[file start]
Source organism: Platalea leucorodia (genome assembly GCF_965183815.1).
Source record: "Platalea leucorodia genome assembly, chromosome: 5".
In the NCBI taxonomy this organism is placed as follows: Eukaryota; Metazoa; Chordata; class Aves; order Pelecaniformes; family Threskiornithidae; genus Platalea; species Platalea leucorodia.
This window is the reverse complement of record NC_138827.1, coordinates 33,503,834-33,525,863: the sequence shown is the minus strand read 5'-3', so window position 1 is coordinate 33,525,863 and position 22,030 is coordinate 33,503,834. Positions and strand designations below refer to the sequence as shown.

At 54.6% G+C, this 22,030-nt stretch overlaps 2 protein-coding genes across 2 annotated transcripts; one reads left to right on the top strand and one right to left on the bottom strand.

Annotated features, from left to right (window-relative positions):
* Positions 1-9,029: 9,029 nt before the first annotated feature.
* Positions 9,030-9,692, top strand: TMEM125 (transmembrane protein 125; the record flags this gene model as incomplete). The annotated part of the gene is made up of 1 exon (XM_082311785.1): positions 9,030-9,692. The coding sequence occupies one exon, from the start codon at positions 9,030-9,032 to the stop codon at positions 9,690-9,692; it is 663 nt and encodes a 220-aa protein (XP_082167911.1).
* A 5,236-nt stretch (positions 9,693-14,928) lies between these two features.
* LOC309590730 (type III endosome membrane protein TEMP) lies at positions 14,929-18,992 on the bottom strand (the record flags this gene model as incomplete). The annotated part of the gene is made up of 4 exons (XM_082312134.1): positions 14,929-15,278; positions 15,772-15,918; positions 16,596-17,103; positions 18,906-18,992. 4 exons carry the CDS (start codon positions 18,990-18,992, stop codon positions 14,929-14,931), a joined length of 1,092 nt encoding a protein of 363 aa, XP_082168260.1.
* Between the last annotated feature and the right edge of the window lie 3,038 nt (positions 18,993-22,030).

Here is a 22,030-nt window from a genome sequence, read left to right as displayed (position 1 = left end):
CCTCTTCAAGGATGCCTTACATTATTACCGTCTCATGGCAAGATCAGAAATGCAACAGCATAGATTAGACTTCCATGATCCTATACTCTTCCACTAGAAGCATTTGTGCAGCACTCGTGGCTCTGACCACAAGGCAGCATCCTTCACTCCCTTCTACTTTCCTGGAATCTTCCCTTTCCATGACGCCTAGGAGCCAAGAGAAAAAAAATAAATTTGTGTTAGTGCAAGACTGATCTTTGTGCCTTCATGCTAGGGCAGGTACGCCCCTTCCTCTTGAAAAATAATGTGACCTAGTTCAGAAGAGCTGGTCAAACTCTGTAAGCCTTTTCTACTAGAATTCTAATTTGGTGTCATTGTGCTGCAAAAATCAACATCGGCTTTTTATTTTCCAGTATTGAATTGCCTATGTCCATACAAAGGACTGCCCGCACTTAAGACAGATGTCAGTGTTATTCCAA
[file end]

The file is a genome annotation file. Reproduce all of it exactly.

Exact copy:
Source organism: Platalea leucorodia (genome assembly GCF_965183815.1).
Source record: "Platalea leucorodia genome assembly, chromosome: 5".
In the NCBI taxonomy this organism is placed as follows: Eukaryota; Metazoa; Chordata; class Aves; order Pelecaniformes; family Threskiornithidae; genus Platalea; species Platalea leucorodia.
This window is the reverse complement of record NC_138827.1, coordinates 33,503,834-33,525,863: the sequence shown is the minus strand read 5'-3', so window position 1 is coordinate 33,525,863 and position 22,030 is coordinate 33,503,834. Positions and strand designations below refer to the sequence as shown.

At 54.6% G+C, this 22,030-nt stretch overlaps 2 protein-coding genes across 2 annotated transcripts; one reads left to right on the top strand and one right to left on the bottom strand.

Annotated features, from left to right (window-relative positions):
* Positions 1-9,029: 9,029 nt before the first annotated feature.
* Positions 9,030-9,692, top strand: TMEM125 (transmembrane protein 125; the record flags this gene model as incomplete). The annotated part of the gene is made up of 1 exon (XM_082311785.1): positions 9,030-9,692. The coding sequence occupies one exon, from the start codon at positions 9,030-9,032 to the stop codon at positions 9,690-9,692; it is 663 nt and encodes a 220-aa protein (XP_082167911.1).
* A 5,236-nt stretch (positions 9,693-14,928) lies between these two features.
* LOC309590730 (type III endosome membrane protein TEMP) lies at positions 14,929-18,992 on the bottom strand (the record flags this gene model as incomplete). The annotated part of the gene is made up of 4 exons (XM_082312134.1): positions 14,929-15,278; positions 15,772-15,918; positions 16,596-17,103; positions 18,906-18,992. 4 exons carry the CDS (start codon positions 18,990-18,992, stop codon positions 14,929-14,931), a joined length of 1,092 nt encoding a protein of 363 aa, XP_082168260.1.
* Between the last annotated feature and the right edge of the window lie 3,038 nt (positions 18,993-22,030).

Here is a 22,030-nt window from a genome sequence, read left to right as displayed (position 1 = left end):
CCTCTTCAAGGATGCCTTACATTATTACCGTCTCATGGCAAGATCAGAAATGCAACAGCATAGATTAGACTTCCATGATCCTATACTCTTCCACTAGAAGCATTTGTGCAGCACTCGTGGCTCTGACCACAAGGCAGCATCCTTCACTCCCTTCTACTTTCCTGGAATCTTCCCTTTCCATGACGCCTAGGAGCCAAGAGAAAAAAAATAAATTTGTGTTAGTGCAAGACTGATCTTTGTGCCTTCATGCTAGGGCAGGTACGCCCCTTCCTCTTGAAAAATAATGTGACCTAGTTCAGAAGAGCTGGTCAAACTCTGTAAGCCTTTTCTACTAGAATTCTAATTTGGTGTCATTGTGCTGCAAAAATCAACATCGGCTTTTTATTTTCCAGTATTGAATTGCCTATGTCCATACAAAGGACTGCCCGCACTTAAGACAGATGTCAGTGTTATTCCAA